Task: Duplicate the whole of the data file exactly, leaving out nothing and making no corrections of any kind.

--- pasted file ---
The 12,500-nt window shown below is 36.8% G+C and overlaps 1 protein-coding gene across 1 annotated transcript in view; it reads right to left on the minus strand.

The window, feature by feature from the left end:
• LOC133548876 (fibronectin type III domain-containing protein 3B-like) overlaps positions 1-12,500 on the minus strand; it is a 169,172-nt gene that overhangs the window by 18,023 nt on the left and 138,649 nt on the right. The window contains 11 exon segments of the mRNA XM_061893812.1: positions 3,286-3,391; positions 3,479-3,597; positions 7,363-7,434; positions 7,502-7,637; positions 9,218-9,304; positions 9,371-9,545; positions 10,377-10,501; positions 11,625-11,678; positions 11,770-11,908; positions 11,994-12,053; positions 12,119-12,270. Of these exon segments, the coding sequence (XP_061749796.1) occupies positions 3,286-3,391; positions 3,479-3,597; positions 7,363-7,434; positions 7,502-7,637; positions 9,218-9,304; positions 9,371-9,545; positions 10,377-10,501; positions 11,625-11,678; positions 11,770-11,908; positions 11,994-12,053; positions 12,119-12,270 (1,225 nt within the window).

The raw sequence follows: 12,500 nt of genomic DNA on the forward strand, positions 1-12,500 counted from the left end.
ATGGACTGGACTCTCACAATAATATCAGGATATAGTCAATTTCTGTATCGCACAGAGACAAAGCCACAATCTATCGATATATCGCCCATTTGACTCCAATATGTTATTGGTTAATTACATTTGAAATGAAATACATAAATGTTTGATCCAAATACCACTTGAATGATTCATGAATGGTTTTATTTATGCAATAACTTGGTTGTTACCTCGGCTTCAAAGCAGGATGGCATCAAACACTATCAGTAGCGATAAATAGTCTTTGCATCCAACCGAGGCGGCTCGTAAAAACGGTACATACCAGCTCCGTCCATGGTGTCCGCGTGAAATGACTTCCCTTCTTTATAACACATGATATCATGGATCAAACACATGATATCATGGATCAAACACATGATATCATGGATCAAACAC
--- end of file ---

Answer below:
The 12,500-nt window shown below is 36.8% G+C and overlaps 1 protein-coding gene across 1 annotated transcript in view; it reads right to left on the minus strand.

The window, feature by feature from the left end:
• LOC133548876 (fibronectin type III domain-containing protein 3B-like) overlaps positions 1-12,500 on the minus strand; it is a 169,172-nt gene that overhangs the window by 18,023 nt on the left and 138,649 nt on the right. The window contains 11 exon segments of the mRNA XM_061893812.1: positions 3,286-3,391; positions 3,479-3,597; positions 7,363-7,434; positions 7,502-7,637; positions 9,218-9,304; positions 9,371-9,545; positions 10,377-10,501; positions 11,625-11,678; positions 11,770-11,908; positions 11,994-12,053; positions 12,119-12,270. Of these exon segments, the coding sequence (XP_061749796.1) occupies positions 3,286-3,391; positions 3,479-3,597; positions 7,363-7,434; positions 7,502-7,637; positions 9,218-9,304; positions 9,371-9,545; positions 10,377-10,501; positions 11,625-11,678; positions 11,770-11,908; positions 11,994-12,053; positions 12,119-12,270 (1,225 nt within the window).

The raw sequence follows: 12,500 nt of genomic DNA on the forward strand, positions 1-12,500 counted from the left end.
ATGGACTGGACTCTCACAATAATATCAGGATATAGTCAATTTCTGTATCGCACAGAGACAAAGCCACAATCTATCGATATATCGCCCATTTGACTCCAATATGTTATTGGTTAATTACATTTGAAATGAAATACATAAATGTTTGATCCAAATACCACTTGAATGATTCATGAATGGTTTTATTTATGCAATAACTTGGTTGTTACCTCGGCTTCAAAGCAGGATGGCATCAAACACTATCAGTAGCGATAAATAGTCTTTGCATCCAACCGAGGCGGCTCGTAAAAACGGTACATACCAGCTCCGTCCATGGTGTCCGCGTGAAATGACTTCCCTTCTTTATAACACATGATATCATGGATCAAACACATGATATCATGGATCAAACACATGATATCATGGATCAAACAC